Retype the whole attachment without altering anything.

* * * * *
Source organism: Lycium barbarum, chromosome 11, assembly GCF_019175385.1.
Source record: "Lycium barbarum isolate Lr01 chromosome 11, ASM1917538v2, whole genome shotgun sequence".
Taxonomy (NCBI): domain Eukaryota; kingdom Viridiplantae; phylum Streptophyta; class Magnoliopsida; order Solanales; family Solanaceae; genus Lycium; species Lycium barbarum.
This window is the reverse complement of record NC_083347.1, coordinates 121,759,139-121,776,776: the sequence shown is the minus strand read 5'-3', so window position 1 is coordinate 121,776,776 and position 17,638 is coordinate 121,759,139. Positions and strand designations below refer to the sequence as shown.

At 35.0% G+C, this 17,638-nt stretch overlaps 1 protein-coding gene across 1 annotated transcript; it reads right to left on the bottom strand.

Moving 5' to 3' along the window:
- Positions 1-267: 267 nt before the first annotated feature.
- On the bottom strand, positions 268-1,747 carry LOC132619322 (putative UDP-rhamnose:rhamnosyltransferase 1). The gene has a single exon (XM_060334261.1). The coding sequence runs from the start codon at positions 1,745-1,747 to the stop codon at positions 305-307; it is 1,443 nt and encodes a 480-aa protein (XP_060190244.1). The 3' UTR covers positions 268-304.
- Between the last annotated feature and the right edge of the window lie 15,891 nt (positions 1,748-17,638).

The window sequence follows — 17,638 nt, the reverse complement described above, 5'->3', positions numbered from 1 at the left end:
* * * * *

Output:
Source organism: Lycium barbarum, chromosome 11, assembly GCF_019175385.1.
Source record: "Lycium barbarum isolate Lr01 chromosome 11, ASM1917538v2, whole genome shotgun sequence".
Taxonomy (NCBI): domain Eukaryota; kingdom Viridiplantae; phylum Streptophyta; class Magnoliopsida; order Solanales; family Solanaceae; genus Lycium; species Lycium barbarum.
This window is the reverse complement of record NC_083347.1, coordinates 121,759,139-121,776,776: the sequence shown is the minus strand read 5'-3', so window position 1 is coordinate 121,776,776 and position 17,638 is coordinate 121,759,139. Positions and strand designations below refer to the sequence as shown.

At 35.0% G+C, this 17,638-nt stretch overlaps 1 protein-coding gene across 1 annotated transcript; it reads right to left on the bottom strand.

Moving 5' to 3' along the window:
- Positions 1-267: 267 nt before the first annotated feature.
- On the bottom strand, positions 268-1,747 carry LOC132619322 (putative UDP-rhamnose:rhamnosyltransferase 1). The gene has a single exon (XM_060334261.1). The coding sequence runs from the start codon at positions 1,745-1,747 to the stop codon at positions 305-307; it is 1,443 nt and encodes a 480-aa protein (XP_060190244.1). The 3' UTR covers positions 268-304.
- Between the last annotated feature and the right edge of the window lie 15,891 nt (positions 1,748-17,638).

The window sequence follows — 17,638 nt, the reverse complement described above, 5'->3', positions numbered from 1 at the left end: